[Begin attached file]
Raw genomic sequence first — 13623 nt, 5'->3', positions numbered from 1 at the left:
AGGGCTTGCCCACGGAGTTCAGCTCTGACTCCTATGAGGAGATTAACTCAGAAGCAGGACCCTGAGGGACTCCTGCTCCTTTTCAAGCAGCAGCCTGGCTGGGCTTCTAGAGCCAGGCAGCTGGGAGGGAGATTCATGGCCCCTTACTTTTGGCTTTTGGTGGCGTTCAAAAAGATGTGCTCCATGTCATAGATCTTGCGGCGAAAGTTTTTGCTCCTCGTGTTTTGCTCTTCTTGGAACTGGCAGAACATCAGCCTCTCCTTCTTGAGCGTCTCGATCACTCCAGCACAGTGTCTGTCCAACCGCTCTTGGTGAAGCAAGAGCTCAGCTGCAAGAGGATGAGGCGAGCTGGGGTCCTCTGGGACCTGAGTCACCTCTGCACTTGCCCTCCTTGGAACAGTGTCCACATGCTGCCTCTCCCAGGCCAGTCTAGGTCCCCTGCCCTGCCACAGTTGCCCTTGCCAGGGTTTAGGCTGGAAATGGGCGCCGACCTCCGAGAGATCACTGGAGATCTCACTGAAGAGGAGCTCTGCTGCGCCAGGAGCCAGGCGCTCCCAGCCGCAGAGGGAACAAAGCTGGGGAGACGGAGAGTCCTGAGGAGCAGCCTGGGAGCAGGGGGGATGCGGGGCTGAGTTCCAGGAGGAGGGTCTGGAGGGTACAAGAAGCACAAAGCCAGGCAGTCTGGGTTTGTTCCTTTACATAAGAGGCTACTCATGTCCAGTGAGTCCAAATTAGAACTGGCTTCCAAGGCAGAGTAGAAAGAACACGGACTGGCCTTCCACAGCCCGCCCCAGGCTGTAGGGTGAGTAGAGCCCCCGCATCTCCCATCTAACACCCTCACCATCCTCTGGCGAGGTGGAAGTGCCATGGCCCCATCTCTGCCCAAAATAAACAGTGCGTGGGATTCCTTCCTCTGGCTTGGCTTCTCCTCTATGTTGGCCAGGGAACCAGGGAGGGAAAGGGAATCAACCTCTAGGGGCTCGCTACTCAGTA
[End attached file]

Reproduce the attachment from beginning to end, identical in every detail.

Raw genomic sequence first — 13623 nt, 5'->3', positions numbered from 1 at the left:
AGGGCTTGCCCACGGAGTTCAGCTCTGACTCCTATGAGGAGATTAACTCAGAAGCAGGACCCTGAGGGACTCCTGCTCCTTTTCAAGCAGCAGCCTGGCTGGGCTTCTAGAGCCAGGCAGCTGGGAGGGAGATTCATGGCCCCTTACTTTTGGCTTTTGGTGGCGTTCAAAAAGATGTGCTCCATGTCATAGATCTTGCGGCGAAAGTTTTTGCTCCTCGTGTTTTGCTCTTCTTGGAACTGGCAGAACATCAGCCTCTCCTTCTTGAGCGTCTCGATCACTCCAGCACAGTGTCTGTCCAACCGCTCTTGGTGAAGCAAGAGCTCAGCTGCAAGAGGATGAGGCGAGCTGGGGTCCTCTGGGACCTGAGTCACCTCTGCACTTGCCCTCCTTGGAACAGTGTCCACATGCTGCCTCTCCCAGGCCAGTCTAGGTCCCCTGCCCTGCCACAGTTGCCCTTGCCAGGGTTTAGGCTGGAAATGGGCGCCGACCTCCGAGAGATCACTGGAGATCTCACTGAAGAGGAGCTCTGCTGCGCCAGGAGCCAGGCGCTCCCAGCCGCAGAGGGAACAAAGCTGGGGAGACGGAGAGTCCTGAGGAGCAGCCTGGGAGCAGGGGGGATGCGGGGCTGAGTTCCAGGAGGAGGGTCTGGAGGGTACAAGAAGCACAAAGCCAGGCAGTCTGGGTTTGTTCCTTTACATAAGAGGCTACTCATGTCCAGTGAGTCCAAATTAGAACTGGCTTCCAAGGCAGAGTAGAAAGAACACGGACTGGCCTTCCACAGCCCGCCCCAGGCTGTAGGGTGAGTAGAGCCCCCGCATCTCCCATCTAACACCCTCACCATCCTCTGGCGAGGTGGAAGTGCCATGGCCCCATCTCTGCCCAAAATAAACAGTGCGTGGGATTCCTTCCTCTGGCTTGGCTTCTCCTCTATGTTGGCCAGGGAACCAGGGAGGGAAAGGGAATCAACCTCTAGGGGCTCGCTACTCAGTA